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Surveillance is a fishy business
April 2017, CCTV, Surveillance & Remote Monitoring

Having been in the security technology field for over 20 years and seen the technologies come and go, we got involved with aquaponics some three years ago.

Aquaponics is the combination of aquaculture in a recirculating system and hydroponics to utilise the nutrients released by fish to grow crops in the same system, the crops in turn clean the water for reuse by fish.

There are many advantages of aquaponics as compared to aquaculture, hydroponics or farming crops in soil. These include higher production levels, fewer disease issues, superb taste of the crops and shorter period to first harvest. Furthermore, as aquaponics is intrinsically a natural and healthy method to produce the crops, we have the opportunity to utilise soft and environmentally appropriate treatment methods to address pest issues that affect the crops, thereby enabling us to produce a wholesome, organic product, along with distinctly more intense aromas and flavours of aquaponically grown crops.

During the installation of our commercially rated system in the suburbs of Pretoria, we embarked on a challenge that stimulated our technical expertise where simple problems that are encountered in such systems around the world need measured solutions. During the early stages, water overflow and the loss of water needed to be managed. Being in a city where the only source of water is municipal and what could be harvested from our roofs when it rains, made the loss of water a priority. Searching the market, we found wonderful systems, which came at a price, of course.

In a recirculating system, water is of utmost importance, not only is it the basis on which the system functions, which fish and plants both depend on, it is a scarce commodity and could become costly.

Aquaponics uses 90% less water than traditional farming because it is recirculated from the fish dams to the plants and back to the dams. The water carries nutrients for the plants, which is cleaned up by the roots and returned as clean water to the fish, and this in itself makes the water even more valuable.

During the building and testing of the aquaponics farm we were constantly faced with water leaks, unbalanced pumps and blockages. This is generally sorted out quite easily and as we progressed to commercialisation, where 4000 fish and 6000 plants are dependent on a balanced system, the normal water leaks were sorted out, but the odd flooding and consequent losses of water just seem to be inherent in systems such as this.

There are many products on the market that could give warning and stop pumps but these are all designed for water management systems and the cost is just too high, never mind the retrofitting thereof.

In such systems, it is reasonably normal to lose a fish or two but if there is a major problem with water quality or the loss of dissolved oxygen where an air blower or pump has failed one could experience drastic losses within a few hours.

Being a security technology company we then looked for solutions within our baseline technologies and started testing. Having cameras that were a natural part of the installation during the building of the system, we readjusted and realigned the cameras with the aim to utilise the analytic function which was intended to give us warning when something changed. In this instance, it was the depth of the water in a 3,5 m fish dam.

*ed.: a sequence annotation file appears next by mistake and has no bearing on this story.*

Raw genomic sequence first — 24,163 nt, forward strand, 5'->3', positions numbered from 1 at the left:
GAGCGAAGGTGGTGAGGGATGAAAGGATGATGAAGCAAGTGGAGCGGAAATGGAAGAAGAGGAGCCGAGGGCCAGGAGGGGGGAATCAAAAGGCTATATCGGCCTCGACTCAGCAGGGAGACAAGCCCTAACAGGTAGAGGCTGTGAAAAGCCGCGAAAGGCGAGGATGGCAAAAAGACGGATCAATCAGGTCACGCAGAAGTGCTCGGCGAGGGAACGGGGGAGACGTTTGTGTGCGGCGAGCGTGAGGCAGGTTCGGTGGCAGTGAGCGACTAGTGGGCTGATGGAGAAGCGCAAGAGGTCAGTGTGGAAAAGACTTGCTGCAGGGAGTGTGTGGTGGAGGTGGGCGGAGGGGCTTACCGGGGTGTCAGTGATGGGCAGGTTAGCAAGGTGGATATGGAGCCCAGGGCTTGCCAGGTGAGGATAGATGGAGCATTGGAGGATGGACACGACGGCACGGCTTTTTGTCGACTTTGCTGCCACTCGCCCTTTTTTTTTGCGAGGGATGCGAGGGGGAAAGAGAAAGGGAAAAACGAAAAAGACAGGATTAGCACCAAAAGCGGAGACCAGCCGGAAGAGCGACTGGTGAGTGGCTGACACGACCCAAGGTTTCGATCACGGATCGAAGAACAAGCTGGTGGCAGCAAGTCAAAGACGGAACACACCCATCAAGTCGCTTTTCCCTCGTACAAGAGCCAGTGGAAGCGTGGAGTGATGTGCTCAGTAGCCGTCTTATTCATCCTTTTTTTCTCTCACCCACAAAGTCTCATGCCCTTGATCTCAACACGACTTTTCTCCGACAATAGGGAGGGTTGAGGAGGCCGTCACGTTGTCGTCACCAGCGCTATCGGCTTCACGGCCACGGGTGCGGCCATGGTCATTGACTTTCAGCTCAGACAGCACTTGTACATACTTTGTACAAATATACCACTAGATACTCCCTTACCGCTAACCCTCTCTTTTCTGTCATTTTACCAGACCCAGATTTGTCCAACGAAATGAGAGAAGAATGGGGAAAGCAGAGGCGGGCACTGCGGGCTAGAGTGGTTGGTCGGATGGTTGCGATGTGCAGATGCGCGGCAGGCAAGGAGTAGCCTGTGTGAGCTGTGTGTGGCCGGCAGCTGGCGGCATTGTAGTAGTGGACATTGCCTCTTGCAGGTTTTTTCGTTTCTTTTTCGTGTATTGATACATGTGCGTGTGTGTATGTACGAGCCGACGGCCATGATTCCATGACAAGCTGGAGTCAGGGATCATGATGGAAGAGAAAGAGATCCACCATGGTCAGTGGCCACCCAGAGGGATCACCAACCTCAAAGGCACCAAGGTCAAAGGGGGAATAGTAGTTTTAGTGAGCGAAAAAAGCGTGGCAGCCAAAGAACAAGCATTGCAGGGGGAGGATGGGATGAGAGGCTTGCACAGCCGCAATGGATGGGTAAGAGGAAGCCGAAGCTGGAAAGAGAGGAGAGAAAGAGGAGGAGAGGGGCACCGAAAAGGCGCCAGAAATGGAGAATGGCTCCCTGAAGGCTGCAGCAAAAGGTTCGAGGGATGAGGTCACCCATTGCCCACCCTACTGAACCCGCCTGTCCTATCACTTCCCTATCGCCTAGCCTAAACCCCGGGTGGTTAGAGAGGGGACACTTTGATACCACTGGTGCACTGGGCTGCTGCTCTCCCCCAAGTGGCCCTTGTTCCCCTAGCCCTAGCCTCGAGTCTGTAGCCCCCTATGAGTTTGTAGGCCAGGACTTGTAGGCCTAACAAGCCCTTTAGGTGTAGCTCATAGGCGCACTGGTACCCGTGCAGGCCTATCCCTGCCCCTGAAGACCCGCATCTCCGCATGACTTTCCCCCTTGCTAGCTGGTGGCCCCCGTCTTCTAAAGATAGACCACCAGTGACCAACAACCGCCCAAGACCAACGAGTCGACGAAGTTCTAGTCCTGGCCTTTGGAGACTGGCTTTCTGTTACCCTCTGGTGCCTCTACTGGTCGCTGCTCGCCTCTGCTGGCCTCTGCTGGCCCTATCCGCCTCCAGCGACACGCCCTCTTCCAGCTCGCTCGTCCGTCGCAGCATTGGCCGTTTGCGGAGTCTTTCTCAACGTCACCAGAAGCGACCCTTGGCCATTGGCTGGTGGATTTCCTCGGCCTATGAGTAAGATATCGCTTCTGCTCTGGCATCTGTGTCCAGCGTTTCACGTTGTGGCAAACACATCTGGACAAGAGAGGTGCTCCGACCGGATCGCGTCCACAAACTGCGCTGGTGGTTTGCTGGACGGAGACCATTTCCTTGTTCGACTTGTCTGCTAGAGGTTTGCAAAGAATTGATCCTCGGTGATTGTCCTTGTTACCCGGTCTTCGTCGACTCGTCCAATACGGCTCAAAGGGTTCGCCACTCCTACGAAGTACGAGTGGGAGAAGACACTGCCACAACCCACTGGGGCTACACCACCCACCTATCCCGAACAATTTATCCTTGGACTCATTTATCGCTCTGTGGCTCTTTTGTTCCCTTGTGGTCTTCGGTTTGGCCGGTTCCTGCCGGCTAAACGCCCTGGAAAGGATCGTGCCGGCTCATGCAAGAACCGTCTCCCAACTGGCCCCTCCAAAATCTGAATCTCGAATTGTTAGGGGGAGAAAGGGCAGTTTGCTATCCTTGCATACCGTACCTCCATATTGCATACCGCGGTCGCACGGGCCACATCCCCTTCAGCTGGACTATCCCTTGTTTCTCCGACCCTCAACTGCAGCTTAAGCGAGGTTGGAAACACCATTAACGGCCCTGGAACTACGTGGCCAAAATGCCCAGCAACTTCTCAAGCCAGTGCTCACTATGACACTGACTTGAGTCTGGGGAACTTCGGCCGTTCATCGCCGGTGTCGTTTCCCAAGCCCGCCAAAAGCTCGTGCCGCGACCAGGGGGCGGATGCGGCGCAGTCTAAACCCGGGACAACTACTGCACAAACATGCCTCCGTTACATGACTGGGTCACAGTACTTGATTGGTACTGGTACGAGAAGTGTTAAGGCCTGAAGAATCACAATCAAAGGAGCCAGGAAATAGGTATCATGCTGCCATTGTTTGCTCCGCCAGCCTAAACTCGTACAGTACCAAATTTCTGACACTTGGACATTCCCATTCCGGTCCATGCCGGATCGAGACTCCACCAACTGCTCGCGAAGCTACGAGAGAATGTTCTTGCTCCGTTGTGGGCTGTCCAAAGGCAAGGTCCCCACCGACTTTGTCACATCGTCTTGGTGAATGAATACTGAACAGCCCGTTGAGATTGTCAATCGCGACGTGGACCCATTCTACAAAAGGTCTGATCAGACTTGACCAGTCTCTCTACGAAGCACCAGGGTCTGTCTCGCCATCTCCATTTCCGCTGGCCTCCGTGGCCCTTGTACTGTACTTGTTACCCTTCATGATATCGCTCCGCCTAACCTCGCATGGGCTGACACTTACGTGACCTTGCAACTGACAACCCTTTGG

We were aiming at the inner edge of the dam at water level, hoping to receive a trigger when the water level drops or rises. The tolerances were so tight and alarms were popping up all the time, and then the penny dropped, place a ball hanging in the centre of the dam which will float with a top and bottom parameter set. When the ball rises too high the alarm triggers and visa versa.

It could be argued that a simple trigger on the cable holding the ball would do the same, but we now have the video footage at our fingertips to review. The use of the video progressed to a point where floating objects such as fish now also trigger an alarm. Once again, for the sake of the sceptics and the aquaculture guys, the fish don’t always come to the surface when dead, but at least we know when they do.

General surveillance is used and we also record our water and air temperatures where a camera is aimed at the digital readouts thereof giving us information that we did not previously have utilising one technology that was already available in the system

Gathering information about plant growth has now become a simple video review function where we compare the footage of the plants size two weeks ago, with today.

Controlling access to the facility is naturally done by a biometric system, with an in and out reader and an interlock where footwear is to be cleaned in a shallow foot bath. Simple time-related readouts give us the time and attendance, time spent inside the facility, time in the footbath area and time away.

Driving forward with the process of a sustainable farming entity where power, water, resources and time are contributing factors we embarked on a green journey hoping to not only bring down overheads but also to prove to ourselves and possibly the market out there that green is possible. The first choice is of course the utilisation of a solar system to run the power-related segments such as the pumps and air blowers. A 6.5 kVA solar system was installed and this runs the total farm.

For more information contact Neale Strauch, Techsec Security Services t/a The Lab, +27 (0)12 654 5985, neale@thelabsa.com, www.thelabsa.com


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